The pivotal role that social networking sites like Twitter and Facebook played in the Egyptian uprising may have surprised some in the west, but it shouldn’t have. Egypt, Africa’s most populous country, with nearly 80 million people, boasts a cell phone ownership rate of 80%.
The UN now estimates that two-thirds of the world’s cell phone subscriptions are in developing nations and the highest growth rate is in Africa, where a quarter of the population now has a mobile phone. Using your cellphone to usher in democracy in your native country might be among the most noble uses of technology, but what happens to all those smartphones when life settles back to normal?
Pointe-Claire Quebec’s Amaya Gaming (TSXV:AYA) was founded in 2004 and IPO’d on the TSX Venture Exchange this past summer. The company designs electronic table games that allow players to remotely play Majong, bingo or horse racing. But it’s what the company does for cell phone users that is exciting investors.
Shares of Amaya were up 11% today after the company announced earlier this week that it had secured a license from the Betting Control and Licensing Board of Kenya to operate on-line gaming. Amaya’s SMS Lotteries allow users to purchase lottery tickets from their phones and charge directly to the users mobile account. The Kenyan license comes on the heels of similar agreements in Uganda and the Dominican Republic. Amaya which earned $274,462 on revenue of $ 1,464,817 in it recently reported Q3 2010, estimates the revenue potential from the Kenyan license alone could be worth $14-million to $18-million per year.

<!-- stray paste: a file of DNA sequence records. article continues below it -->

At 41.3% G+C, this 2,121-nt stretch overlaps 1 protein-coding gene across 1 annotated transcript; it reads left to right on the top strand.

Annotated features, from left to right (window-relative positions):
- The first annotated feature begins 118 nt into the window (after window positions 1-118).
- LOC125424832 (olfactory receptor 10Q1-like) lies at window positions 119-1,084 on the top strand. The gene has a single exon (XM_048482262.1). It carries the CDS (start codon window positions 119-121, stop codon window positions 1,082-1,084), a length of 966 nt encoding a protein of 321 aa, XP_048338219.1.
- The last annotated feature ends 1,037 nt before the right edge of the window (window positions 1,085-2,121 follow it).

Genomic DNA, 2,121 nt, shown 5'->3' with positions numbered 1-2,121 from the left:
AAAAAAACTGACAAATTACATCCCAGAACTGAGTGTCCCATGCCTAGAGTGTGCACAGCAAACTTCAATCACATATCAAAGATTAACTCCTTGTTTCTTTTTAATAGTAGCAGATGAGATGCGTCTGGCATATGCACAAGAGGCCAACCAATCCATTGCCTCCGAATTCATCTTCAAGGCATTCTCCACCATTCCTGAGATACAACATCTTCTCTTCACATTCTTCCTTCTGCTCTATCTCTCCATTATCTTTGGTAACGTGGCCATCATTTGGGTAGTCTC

The adoption of Amaya’s technologies may be aided by a larger move from governments across parts of Africa to regulate and tax online gaming. As Lucas Maitha, Chairman of the Betting Control and Licensing Board of Kenya, noted in commenting on Amaya “Many on-line gaming sites were operating in our country without our knowledge and approval. Amaya’s first SMS Lotto in Kenya took place on Feb. 17, 2011, but just days before the Kenyan government actually temporarily banned all Short Message Service-based lotteries, as they examined the revenue split and transparency of mobile service providers. The Kenya Anti-Corruption Commission, in the press release announcing the temporary ban, described SMS lottery as a “…craze…which has taken the country by storm.”
Below: Amaya’s KwachuMamilli SMS lottery explained on local Kenyan television.